But by then, she wasn't around.
Then there was her cooking. It's only now, as a mother of grown children, that I can imagine how disheartening, how aggravating it must have been for her each time I politely declined to partake of something she'd made. "No, thank you," to her vegetable chicken soup, from her organic garden, and to her homemade herb bread that I'd always loved, and her cabbage salad.
"Would you like some of these string beans? I didn't put anything in them, just a little butter."
"I'm so sorry, Mommy...I..."
Above all...it was Shabbat.
Whenever Friday afternoon rolled around and the three of us would pile into the car for the drive home to Connecticut, they in the front seat and I in the back, talking and talking, singing our old family favorites all the way to New Canaan...it was a joy, it was wonderful.
But my two little fake-silver candlesticks that I'd bought from a kiosk on 72nd – where could I light them to ensure that they wouldn't get blown out or inadvertently moved? And why did I have to make such a big deal about lighting exactly on time? I imagined they were thinking, You really think God cares? And unscrewing the light bulb in the refrigerator, how could I do that without inconveniencing her? And the lights I'd leave on in the kitchen and living room, which someone inevitably would switch off without thinking. The chicken giblets I'd bought from Meal Mart on 72nd, and the yummy chopped liver, and the broccoli quiche...I wanted to share it all, of course! Nothing would have made me prouder! But nine times out of ten, someone would end up using a treif knife or fork, and I wouldn't be able to eat it, and they would be distressed.
The trouble increased as winter came on. When Fridays grew short and they'd set out for Connecticut too close to sundown, I'd stand at the door and bid them sadly farewell. "But Sarah, you'll be all alone!" I remember my father's worried eyes. "Can't you come? You're not doing the driving!"
I'm so sorry, Daddy. So sorry, Mommy.
And indeed, I felt like a wandering Jew, a wondering Jew, a Jew in my own personal desert – those silent Shabbats all by myself, staying behind in their rented apartment in New York City. Friday night and all day Saturday, with a container of cole slaw and cold Meal Mart chicken to keep me company, along with The New York Times...unable to take the elevator up or down nine floors... Regarded as a weirdo by the hotel employees as I'd get trapped yet again behind a locked security door...
Take the key with you, miss, the clerk would advise.
But you see, I can't carry it outside...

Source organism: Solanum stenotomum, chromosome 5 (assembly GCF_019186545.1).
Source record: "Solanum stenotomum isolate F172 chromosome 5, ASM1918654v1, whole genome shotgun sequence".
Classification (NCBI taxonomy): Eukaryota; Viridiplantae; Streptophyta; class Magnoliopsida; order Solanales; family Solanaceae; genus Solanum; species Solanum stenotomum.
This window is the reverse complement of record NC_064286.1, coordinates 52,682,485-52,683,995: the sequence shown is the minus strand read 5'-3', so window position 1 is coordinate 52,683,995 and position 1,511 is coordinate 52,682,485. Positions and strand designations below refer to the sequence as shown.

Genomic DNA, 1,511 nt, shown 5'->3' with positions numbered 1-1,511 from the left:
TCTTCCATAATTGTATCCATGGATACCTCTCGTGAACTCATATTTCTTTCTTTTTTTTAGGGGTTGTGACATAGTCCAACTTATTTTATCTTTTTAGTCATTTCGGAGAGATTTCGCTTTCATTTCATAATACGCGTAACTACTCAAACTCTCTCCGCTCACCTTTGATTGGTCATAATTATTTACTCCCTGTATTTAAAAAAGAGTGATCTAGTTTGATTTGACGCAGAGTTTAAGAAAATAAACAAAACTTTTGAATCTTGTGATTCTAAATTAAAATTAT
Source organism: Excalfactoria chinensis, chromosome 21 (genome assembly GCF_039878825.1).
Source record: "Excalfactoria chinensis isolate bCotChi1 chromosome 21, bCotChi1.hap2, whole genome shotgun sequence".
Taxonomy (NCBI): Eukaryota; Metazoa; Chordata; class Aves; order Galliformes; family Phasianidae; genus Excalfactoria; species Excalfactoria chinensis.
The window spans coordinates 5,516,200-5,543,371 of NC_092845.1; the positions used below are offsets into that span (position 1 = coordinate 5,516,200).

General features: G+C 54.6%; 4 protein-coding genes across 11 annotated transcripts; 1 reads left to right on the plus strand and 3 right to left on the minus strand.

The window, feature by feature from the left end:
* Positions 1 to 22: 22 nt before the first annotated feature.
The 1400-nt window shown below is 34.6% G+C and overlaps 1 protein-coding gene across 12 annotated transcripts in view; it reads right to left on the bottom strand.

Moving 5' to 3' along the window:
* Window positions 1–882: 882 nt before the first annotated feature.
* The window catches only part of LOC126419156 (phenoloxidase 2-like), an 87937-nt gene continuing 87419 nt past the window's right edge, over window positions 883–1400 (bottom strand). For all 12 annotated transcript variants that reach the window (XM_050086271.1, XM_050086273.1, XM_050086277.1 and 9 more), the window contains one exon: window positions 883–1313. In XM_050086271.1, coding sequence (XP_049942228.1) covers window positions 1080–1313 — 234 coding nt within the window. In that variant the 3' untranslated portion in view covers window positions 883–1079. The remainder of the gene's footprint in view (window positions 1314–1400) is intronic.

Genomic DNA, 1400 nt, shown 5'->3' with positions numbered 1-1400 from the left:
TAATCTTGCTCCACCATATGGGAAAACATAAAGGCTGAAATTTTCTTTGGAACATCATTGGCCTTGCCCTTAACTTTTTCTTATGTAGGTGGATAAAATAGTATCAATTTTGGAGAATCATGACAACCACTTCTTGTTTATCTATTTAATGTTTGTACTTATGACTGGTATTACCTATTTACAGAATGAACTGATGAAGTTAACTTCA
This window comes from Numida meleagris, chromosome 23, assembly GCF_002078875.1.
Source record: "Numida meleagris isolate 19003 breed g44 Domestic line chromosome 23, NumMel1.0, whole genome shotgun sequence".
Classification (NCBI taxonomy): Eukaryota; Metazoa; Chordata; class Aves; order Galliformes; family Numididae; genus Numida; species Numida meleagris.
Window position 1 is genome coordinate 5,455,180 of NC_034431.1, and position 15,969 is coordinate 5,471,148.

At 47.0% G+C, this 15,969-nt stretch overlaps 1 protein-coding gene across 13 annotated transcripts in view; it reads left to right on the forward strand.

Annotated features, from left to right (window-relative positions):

Oh, all the strange looks, and lonely times!
But one cold and rainy Friday afternoon, as my two little candles already flickered on the window sill and my parents in their overcoats were taking their leave, my father suddenly stopped at the door. "Ellen, I almost forgot! Where's the neckla--? "
"Oh! Right here!" She reached into her purse.
It was from a jewelry store, and when I lifted the lid of the tiny box, looking up at me was...a Jewish star.
There weren't any yeshivas for newly religious Jews in those days, at least not that I was aware of. I just made my way through a big black volume that I'd found in a bookstore somewhere, with the word "JUDAISM" on the spine in dull gold letters, by Meir Meiseles.
I recall sitting by myself at my desk in the Classifieds Department (or, excuse me, the Photo Contest Department) with my Dannon yogurt or tuna-fish sandwich...how I used to prop up my big old black book against the Selectric typewriter to read during lunch hour, when all the other employees would have gone off merrily to the nearby steakhouse. And I'd read:
Honor your father and mother, that your days may be prolonged upon the land which the Lord thy God giveth thee.
You shall fear, every man, his mother and his father, and my Sabbaths you shall keep; I am the Lord thy God.
How could it be that my heart's desire, above all, was to do two things God wanted – to honor my parents and to observe Shabbat – but that the two seemed mutually exclusive?
How could it be that my heart's desire was to do two things God wanted but that the two seemed mutually exclusive?
This was the 1970s, when making your parents happy wasn't on anyone's New Age agenda. To be a self-respecting adult meant becoming your own man, I mean, woman. You had to be proud to be a woman, and not act subservient. Women didn't want to be men, of course, just have the same pay, and be respected like men, and wear miniskirts and pantsuits. And not to be in charge of dishes and the laundry.